Malawi’s annual headline inflation rate for 2018 was recorded at 9.2 percent, which is below the Reserve Bank of Malawi (RBM) projected target of 9.3 percent, published figures from the National Statistical Office have shown.
The inflation rate, as measured by the Consumer Price Index (CPI), shows that the December 2018 inflation rate declined to 9.9 percent from 10.1 percent recorded the previous month.
This means that fiscal and monetary authorities beat the inflation rate target in line with a forecast of attaining single digit inflation by the central bank.
Based on the annual average figures, it means that prices of goods and services in 2018 were a little bit softer than in 2017.
RBM spokesperson Mbane Ngwira said yesterday this has given the central bank more confidence that its target of five percent inflation by the first quarter 2021 may be achieved earlier than projected.
“The risks ahead are not of the magnitude that we faced in 2018. The main risk that we see is the performance of the agricultural sector. If the rains continue on a good note up to end February and the agricultural sector performance is quite good, then we may attain our objectives earlier than anticipated.
“Therefore, as the economy continues to stabilise, we expect economic aggregates such as interest rates to follow suit,” he said.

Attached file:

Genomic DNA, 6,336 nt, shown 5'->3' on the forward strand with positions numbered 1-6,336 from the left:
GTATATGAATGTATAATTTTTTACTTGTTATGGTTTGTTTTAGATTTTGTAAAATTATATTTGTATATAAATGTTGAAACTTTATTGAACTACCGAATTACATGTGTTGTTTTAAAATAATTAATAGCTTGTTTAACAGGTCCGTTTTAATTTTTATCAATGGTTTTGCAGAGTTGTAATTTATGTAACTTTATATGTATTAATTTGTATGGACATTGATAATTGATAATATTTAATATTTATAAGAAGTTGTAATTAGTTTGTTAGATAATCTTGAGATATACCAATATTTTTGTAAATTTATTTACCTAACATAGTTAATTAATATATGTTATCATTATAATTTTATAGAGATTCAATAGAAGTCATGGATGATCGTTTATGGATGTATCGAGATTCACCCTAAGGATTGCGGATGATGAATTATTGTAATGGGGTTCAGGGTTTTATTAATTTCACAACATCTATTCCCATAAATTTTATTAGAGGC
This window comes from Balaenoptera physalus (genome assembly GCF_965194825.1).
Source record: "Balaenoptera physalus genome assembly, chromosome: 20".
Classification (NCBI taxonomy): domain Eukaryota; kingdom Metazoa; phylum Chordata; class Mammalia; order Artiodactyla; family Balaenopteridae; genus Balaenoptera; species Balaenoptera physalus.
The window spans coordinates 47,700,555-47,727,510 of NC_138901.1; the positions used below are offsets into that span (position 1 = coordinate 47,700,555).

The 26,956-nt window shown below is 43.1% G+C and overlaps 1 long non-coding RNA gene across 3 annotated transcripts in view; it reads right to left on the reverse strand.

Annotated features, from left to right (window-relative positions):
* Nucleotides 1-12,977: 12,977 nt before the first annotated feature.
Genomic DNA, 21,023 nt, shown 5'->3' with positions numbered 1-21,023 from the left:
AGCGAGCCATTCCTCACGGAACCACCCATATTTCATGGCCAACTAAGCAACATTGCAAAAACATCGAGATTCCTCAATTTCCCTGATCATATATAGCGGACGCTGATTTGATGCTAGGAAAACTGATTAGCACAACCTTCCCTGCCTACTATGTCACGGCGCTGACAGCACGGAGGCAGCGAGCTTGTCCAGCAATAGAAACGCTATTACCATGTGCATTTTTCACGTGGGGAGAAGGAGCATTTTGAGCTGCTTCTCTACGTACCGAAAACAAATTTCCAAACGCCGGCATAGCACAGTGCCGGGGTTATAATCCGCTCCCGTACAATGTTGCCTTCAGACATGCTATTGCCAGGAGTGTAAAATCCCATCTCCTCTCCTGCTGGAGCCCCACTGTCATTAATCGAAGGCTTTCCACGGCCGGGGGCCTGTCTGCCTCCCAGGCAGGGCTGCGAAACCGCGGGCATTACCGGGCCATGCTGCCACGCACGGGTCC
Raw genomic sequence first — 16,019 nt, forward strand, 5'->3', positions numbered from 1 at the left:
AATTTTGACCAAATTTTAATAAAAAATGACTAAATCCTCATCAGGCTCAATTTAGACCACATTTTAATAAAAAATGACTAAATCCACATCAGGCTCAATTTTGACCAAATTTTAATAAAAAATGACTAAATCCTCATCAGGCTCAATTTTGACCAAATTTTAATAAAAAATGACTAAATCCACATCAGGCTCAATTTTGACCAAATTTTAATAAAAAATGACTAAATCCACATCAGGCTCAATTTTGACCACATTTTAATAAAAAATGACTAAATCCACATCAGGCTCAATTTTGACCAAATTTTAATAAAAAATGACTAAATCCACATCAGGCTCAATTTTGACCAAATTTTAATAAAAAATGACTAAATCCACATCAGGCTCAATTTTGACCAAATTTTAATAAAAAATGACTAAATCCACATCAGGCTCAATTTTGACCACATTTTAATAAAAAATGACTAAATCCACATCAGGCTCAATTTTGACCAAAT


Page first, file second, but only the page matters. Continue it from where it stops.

Meanwhile, agriculture experts see a glimmer of hope for subsistence farmers in most parts of the country as this year’s crop outlook is showing signs of a positive output despite hitches experienced at the onset of the growing season.
The promising crop outlook so far comes against the background of a reported 28.4 percent plunge in production last year, when the country produced 2 697 959 metric tonnes (MT) against the national consumption requirement of 3.1 million tonnes.
Maize, as part of food, constitutes 45.2 percent in the CPI, which measures changes in the price level of market basket of consumer goods and services. A bag of maize now costs an average of K10 000 per 50 kilogramme bag from an average of K5 000 in June 2018.
Inflation is a macroeconomic variable which together with interest rates and exchange rates give indication of stability of an economy. Economics Association of Malawi (Ecama) president Chikumbutso Kalilombe said yesterday after attaining the positive inflation results, the expectation is that this will now form the basis for the growth of economy and translate into improved livelihood of the people.